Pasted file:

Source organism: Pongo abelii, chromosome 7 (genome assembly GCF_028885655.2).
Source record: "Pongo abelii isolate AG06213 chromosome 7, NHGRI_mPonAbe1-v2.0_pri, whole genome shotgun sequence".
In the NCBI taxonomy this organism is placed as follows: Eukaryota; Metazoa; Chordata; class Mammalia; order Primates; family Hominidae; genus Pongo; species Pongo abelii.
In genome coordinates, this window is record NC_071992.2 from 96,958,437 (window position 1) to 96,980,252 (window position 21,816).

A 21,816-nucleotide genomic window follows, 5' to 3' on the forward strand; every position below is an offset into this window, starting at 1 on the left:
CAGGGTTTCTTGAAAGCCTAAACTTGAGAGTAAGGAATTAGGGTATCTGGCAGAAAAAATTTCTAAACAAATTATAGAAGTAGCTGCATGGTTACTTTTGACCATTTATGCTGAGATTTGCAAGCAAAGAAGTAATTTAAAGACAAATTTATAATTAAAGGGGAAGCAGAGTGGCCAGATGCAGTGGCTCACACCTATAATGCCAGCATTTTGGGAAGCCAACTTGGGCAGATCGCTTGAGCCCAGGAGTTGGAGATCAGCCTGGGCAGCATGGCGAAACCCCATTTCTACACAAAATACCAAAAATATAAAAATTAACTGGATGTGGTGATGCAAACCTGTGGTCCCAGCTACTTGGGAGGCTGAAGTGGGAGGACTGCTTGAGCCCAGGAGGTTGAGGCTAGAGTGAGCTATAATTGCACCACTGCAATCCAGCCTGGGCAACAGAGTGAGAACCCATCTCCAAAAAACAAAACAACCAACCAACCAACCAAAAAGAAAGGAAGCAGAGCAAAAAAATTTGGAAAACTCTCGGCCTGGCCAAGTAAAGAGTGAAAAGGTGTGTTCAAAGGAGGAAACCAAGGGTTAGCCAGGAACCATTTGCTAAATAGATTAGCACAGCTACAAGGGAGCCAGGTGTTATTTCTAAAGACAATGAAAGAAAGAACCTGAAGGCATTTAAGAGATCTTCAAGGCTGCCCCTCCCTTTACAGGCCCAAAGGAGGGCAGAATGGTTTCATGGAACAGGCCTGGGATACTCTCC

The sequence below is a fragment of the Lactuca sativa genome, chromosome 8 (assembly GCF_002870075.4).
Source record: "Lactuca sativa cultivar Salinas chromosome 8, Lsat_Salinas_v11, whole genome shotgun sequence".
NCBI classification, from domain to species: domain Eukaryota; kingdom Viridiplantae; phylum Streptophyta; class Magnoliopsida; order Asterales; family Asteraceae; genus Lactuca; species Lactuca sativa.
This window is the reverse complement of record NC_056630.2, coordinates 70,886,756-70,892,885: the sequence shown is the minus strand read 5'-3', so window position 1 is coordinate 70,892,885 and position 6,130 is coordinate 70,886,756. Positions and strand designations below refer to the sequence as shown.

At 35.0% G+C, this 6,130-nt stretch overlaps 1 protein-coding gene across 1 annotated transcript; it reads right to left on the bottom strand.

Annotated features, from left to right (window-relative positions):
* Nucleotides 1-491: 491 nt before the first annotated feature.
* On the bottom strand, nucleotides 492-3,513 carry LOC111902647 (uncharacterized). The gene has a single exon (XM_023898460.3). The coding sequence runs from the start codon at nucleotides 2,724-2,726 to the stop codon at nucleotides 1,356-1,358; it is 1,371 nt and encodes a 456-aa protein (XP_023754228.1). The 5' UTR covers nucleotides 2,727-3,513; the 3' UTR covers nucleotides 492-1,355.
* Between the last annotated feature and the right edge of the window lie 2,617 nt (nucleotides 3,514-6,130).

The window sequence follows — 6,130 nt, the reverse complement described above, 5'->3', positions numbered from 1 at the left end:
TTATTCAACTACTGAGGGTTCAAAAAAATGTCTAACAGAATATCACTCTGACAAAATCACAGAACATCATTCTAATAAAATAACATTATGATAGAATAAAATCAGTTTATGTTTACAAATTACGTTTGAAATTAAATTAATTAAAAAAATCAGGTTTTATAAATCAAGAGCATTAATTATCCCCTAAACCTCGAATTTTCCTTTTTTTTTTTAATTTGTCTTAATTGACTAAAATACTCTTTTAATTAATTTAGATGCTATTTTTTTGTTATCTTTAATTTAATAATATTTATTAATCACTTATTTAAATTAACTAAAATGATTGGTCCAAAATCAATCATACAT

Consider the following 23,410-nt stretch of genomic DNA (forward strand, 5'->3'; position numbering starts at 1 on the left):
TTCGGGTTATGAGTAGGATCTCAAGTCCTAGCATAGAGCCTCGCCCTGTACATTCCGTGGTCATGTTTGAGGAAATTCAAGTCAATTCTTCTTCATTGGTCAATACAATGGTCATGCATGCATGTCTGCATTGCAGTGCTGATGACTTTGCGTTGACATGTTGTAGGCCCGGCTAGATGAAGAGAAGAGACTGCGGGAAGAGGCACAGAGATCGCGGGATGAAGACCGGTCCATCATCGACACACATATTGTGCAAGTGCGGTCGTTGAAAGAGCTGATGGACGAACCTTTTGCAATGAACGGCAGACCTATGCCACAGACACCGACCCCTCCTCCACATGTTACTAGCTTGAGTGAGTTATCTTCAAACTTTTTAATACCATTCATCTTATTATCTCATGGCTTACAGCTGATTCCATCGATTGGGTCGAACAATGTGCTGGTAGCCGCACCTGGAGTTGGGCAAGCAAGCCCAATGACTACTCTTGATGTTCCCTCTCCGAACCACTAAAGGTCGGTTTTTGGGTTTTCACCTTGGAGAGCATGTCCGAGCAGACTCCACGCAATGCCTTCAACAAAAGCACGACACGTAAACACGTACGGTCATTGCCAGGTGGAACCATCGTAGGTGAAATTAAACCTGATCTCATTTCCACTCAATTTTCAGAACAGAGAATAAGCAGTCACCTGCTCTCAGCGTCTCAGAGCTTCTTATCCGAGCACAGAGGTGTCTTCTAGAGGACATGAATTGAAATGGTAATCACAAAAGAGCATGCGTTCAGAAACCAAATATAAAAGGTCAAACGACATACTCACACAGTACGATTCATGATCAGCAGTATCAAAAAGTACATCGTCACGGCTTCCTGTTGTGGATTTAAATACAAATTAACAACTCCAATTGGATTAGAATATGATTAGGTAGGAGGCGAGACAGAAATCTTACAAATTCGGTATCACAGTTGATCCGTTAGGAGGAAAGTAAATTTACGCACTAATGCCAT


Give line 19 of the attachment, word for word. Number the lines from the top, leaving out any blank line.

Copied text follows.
TTCGGGTTATGAGTAGGATCTCAAGTCCTAGCATAGAGCCTCGCCCTGTACATTCCGTGGTCATGTTTGAGGAAATTCAAGTCAATTCTTCTTCATTGGTCAATACAATGGTCATGCATGCATGTCTGCATTGCAGTGCTGATGACTTTGCGTTGACATGTTGTAGGCCCGGCTAGATGAAGAGAAGAGACTGCGGGAAGAGGCACAGAGATCGCGGGATGAAGACCGGTCCATCATCGACACACATATTGTGCAAGTGCGGTCGTTGAAAGAGCTGATGGACGAACCTTTTGCAATGAACGGCAGACCTATGCCACAGACACCGACCCCTCCTCCACATGTTACTAGCTTGAGTGAGTTATCTTCAAACTTTTTAATACCATTCATCTTATTATCTCATGGCTTACAGCTGATTCCATCGATTGGGTCGAACAATGTGCTGGTAGCCGCACCTGGAGTTGGGCAAGCAAGCCCAATGACTACTCTTGATGTTCCCTCTCCGAACCACTAAAGGTCGGTTTTTGGGTTTTCACCTTGGAGAGCATGTCCGAGCAGACTCCACGCAATGCCTTCAACAAAAGCACGACACGTAAACACGTACGGTCATTGCCAGGTGGAACCATCGTAGGTGAAATTAAACCTGATCTCATTTCCACTCAATTTTCAGAACAGAGAATAAGCAGTCACCTGCTCTCAGCGTCTCAGAGCTTCTTATCCGAGCACAGAGGTGTCTTCTAGAGGACATGAATTGAAATGGTAATCACAAAAGAGCATGCGTTCAGAAACCAAATATAAAAGGTCAAACGACATACTCACACAGTACGATTCATGATCAGCAGTATCAAAAAGTACATCGTCACGGCTTCCTGTTGTGGATTTAAATACAAATTAACAACTCCAATTGGATTAGAATATGATTAGGTAGGAGGCGAGACAGAAATCTTACAAATTCGGTATCACAGTTGATCCGTTAGGAGGAAAGTAAATTTACGCACTAATGCCAT